Wool Maker Lane

knitting, spinning and life with alpacas

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Haircuts for the Boys

Yes the time finally came for Albs and Bootsy to be rid of their fleece.  We had been waiting quite a while for this to happen but unfortunately the shearer’s machine had to be sent to the workshop for an overhaul as it had recently sheared about 2000 sheep.  Our friend Richie, who organised the shearer, called me the night before to tell me to get the boys ready in the pen the following morning as he was coming at 1 p.m..  So about 11 o’clock I headed into the pen with two bowls of food and as they were munching the gate closed behind them…

Bootsy is always sheared first as he is the ‘headcase’ of the pair.  It takes two people to hold the alpaca down and one to do the shearing.  The shearer was incredibly slick and fast getting each animal sheared in about 30 – 40 minutes.


It was so funny to see them when they ran out of the pen almost a third of the size that they had previously been.  It must be quite a relief to the alpaca to be free of all of the fleece that had been so incredibly thick.  14102675_317076578637982_3650126020941887464_n

Albs also got his toe-nails clipped and both animals got a drench for worms and parasites…that was even less popular with them than the shearing itself!


And this is the incredible amount of fleece that came from the two alpacas.  Soon after the afternoon’s activities I lay an old sheet on the ground and graded each animal’s  fleece into three sections:

  1. No Way
  2. Okay
  3. Fine and lovely

The no way fleece comes from the legs, tail and head and also fleece that contains guard hairs. Fleece that is cut too short to be able to be spun is also in this category.

Okay fleece is fleece that’s soft or just hasn’t got a lot of crimp.

Fine and lovely comes mainly from the saddle area and rump.  It is very soft and has lots of crimp.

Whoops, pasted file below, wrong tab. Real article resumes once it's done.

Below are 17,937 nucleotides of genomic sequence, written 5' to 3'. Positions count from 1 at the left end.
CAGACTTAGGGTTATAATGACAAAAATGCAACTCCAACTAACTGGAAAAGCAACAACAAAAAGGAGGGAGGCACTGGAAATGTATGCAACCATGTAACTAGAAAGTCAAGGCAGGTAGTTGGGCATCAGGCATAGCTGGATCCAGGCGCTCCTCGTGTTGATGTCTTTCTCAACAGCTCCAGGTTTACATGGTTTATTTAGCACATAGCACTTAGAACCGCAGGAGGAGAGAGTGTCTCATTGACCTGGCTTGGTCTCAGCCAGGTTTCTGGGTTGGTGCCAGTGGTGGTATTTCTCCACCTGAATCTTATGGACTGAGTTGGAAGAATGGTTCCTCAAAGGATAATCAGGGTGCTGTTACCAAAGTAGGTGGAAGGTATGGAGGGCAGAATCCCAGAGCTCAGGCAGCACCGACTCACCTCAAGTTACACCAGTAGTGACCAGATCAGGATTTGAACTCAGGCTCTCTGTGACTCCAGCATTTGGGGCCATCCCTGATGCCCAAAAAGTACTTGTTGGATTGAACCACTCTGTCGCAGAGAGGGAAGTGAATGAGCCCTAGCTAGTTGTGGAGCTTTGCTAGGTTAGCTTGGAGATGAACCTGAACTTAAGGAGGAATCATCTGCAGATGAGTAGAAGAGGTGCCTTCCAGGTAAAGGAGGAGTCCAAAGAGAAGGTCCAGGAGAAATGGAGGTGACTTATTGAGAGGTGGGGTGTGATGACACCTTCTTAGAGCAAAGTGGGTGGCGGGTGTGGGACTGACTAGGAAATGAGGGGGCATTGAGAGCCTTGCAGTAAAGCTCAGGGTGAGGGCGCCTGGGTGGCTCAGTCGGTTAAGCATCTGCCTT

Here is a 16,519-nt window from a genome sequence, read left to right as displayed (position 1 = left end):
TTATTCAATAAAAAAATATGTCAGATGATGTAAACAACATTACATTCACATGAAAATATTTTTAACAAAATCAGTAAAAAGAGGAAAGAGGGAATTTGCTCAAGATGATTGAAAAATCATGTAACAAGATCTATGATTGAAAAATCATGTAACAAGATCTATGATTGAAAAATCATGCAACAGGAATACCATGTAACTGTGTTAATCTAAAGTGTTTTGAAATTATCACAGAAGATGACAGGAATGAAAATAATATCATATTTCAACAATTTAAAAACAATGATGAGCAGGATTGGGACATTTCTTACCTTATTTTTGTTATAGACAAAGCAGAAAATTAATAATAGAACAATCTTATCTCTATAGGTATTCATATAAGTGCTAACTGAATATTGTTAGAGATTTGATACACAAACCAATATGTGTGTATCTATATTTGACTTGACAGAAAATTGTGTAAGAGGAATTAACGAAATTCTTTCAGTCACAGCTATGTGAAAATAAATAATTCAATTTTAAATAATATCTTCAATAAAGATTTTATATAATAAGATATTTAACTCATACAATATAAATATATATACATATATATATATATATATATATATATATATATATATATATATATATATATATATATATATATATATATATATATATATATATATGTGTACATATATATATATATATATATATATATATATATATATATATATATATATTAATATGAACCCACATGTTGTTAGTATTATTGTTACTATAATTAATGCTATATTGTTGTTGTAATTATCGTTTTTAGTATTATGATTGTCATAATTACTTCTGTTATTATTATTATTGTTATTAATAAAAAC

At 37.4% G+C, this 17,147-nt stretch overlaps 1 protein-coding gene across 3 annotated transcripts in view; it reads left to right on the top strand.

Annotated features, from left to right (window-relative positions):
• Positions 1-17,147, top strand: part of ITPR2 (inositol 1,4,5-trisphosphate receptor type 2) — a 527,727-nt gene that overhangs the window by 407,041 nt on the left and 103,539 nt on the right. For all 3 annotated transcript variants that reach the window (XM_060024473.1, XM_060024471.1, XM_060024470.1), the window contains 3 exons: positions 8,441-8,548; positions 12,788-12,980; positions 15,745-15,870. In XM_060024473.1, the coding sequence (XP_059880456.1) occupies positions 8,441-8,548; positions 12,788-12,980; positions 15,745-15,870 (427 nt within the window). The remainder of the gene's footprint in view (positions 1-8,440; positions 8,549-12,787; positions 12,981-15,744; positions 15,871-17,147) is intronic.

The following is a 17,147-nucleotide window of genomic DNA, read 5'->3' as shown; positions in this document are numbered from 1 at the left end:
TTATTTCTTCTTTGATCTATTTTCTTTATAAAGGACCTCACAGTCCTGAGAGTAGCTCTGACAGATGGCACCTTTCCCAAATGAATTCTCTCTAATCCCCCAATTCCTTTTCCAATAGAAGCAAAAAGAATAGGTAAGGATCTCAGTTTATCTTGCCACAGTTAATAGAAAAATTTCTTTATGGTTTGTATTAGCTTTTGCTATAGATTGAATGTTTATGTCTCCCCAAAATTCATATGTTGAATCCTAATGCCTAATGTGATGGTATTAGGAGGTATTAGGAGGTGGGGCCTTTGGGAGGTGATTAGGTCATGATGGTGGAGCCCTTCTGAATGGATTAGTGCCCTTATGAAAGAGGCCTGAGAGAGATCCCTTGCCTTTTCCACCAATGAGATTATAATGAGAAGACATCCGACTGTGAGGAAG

Once sorted the different grades are then put into old pillow cases, to reduce the possibility of mould, and placed somewhere dry ready to be carded.

This was a great day the results of which will keep me busy during the long winter nights!

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Summery Projects

Infinite Cables

It’s been a busy summer with LOTS of events going on so knitterly projects have been attended to in fits and starts.  I started to swatch a cable and found that I enjoyed it so much that I couldn’t stop…


It is still on the needles and I am trying to decide whether to simply sew the ends together and turn it into a headband for the winter or to pick up the stitches on one side of the band and to make it into a hat.  No doubt I will make a choice when the bad weather comes in.

Hata Shéamuis


This is Hata Shéamuis (pronounced Hata Hamish).  It comes under my ‘auto pilot’ knitting category.  I spent a long time in a waiting room recently and had the forethought to bring a couple of balls of wool and some needles with me.  The bulk of the hat was knitted at this time and by the end of my visit I had managed to get up to the decreases. Two different types of wool were used.  The darker one, which looks almost blue in this picture but is actually an emerald green, is Donegal Tweed and the multicoloured yarn is from Katia.  The hat was knitted on a 5 mm circular needle.


Albie’s Eye Alert